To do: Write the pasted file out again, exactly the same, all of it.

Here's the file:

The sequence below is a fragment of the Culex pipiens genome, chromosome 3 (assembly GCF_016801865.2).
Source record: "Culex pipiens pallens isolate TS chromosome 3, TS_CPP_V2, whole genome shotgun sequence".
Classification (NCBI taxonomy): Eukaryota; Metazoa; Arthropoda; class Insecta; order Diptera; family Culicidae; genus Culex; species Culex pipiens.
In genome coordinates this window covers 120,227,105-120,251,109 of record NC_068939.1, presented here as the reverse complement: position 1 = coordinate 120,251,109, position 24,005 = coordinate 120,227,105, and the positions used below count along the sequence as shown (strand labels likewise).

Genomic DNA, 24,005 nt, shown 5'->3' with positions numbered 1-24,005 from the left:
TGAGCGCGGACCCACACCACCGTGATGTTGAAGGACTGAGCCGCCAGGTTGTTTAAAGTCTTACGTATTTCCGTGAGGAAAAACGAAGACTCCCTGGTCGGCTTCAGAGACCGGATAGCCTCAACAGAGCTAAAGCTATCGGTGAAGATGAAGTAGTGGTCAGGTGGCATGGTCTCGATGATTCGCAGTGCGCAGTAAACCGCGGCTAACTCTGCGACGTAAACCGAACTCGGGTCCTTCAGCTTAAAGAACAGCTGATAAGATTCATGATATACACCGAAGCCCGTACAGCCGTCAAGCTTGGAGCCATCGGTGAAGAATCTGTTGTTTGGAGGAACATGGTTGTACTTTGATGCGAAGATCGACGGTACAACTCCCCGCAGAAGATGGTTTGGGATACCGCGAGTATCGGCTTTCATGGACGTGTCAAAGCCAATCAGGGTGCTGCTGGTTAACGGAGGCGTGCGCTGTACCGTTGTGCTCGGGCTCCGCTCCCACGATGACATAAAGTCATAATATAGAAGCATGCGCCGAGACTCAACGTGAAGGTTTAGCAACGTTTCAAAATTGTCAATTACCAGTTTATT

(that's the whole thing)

The sequence below is a fragment of the Culex pipiens genome, chromosome 3 (assembly GCF_016801865.2).
Source record: "Culex pipiens pallens isolate TS chromosome 3, TS_CPP_V2, whole genome shotgun sequence".
Classification (NCBI taxonomy): Eukaryota; Metazoa; Arthropoda; class Insecta; order Diptera; family Culicidae; genus Culex; species Culex pipiens.
In genome coordinates this window covers 120,227,105-120,251,109 of record NC_068939.1, presented here as the reverse complement: position 1 = coordinate 120,251,109, position 24,005 = coordinate 120,227,105, and the positions used below count along the sequence as shown (strand labels likewise).

Genomic DNA, 24,005 nt, shown 5'->3' with positions numbered 1-24,005 from the left:
TGAGCGCGGACCCACACCACCGTGATGTTGAAGGACTGAGCCGCCAGGTTGTTTAAAGTCTTACGTATTTCCGTGAGGAAAAACGAAGACTCCCTGGTCGGCTTCAGAGACCGGATAGCCTCAACAGAGCTAAAGCTATCGGTGAAGATGAAGTAGTGGTCAGGTGGCATGGTCTCGATGATTCGCAGTGCGCAGTAAACCGCGGCTAACTCTGCGACGTAAACCGAACTCGGGTCCTTCAGCTTAAAGAACAGCTGATAAGATTCATGATATACACCGAAGCCCGTACAGCCGTCAAGCTTGGAGCCATCGGTGAAGAATCTGTTGTTTGGAGGAACATGGTTGTACTTTGATGCGAAGATCGACGGTACAACTCCCCGCAGAAGATGGTTTGGGATACCGCGAGTATCGGCTTTCATGGACGTGTCAAAGCCAATCAGGGTGCTGCTGGTTAACGGAGGCGTGCGCTGTACCGTTGTGCTCGGGCTCCGCTCCCACGATGACATAAAGTCATAATATAGAAGCATGCGCCGAGACTCAACGTGAAGGTTTAGCAACGTTTCAAAATTGTCAATTACCAGTTTATT